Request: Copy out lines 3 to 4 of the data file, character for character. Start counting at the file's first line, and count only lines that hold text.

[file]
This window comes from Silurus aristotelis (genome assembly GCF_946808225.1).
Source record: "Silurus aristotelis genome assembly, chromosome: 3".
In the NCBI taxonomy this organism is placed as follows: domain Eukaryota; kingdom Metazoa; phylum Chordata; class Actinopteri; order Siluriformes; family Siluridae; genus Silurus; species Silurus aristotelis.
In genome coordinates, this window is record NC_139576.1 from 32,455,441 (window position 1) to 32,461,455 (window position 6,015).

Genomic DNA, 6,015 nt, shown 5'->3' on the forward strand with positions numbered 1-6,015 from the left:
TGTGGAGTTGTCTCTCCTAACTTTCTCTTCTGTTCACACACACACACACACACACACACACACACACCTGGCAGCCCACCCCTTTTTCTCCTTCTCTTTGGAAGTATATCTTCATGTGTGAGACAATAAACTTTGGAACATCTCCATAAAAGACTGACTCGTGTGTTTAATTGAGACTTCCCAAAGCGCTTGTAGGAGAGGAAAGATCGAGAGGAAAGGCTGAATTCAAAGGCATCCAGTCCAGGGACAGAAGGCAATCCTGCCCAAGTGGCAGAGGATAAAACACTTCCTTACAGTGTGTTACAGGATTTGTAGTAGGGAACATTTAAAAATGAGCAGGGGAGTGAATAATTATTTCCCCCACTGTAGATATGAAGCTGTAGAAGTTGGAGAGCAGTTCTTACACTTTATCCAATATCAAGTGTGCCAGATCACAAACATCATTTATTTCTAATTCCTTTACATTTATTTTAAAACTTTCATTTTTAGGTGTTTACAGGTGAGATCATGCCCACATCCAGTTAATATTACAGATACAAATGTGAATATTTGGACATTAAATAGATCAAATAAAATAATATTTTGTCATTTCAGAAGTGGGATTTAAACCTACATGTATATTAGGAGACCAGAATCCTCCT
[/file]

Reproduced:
In the NCBI taxonomy this organism is placed as follows: domain Eukaryota; kingdom Metazoa; phylum Chordata; class Actinopteri; order Siluriformes; family Siluridae; genus Silurus; species Silurus aristotelis.
In genome coordinates, this window is record NC_139576.1 from 32,455,441 (window position 1) to 32,461,455 (window position 6,015).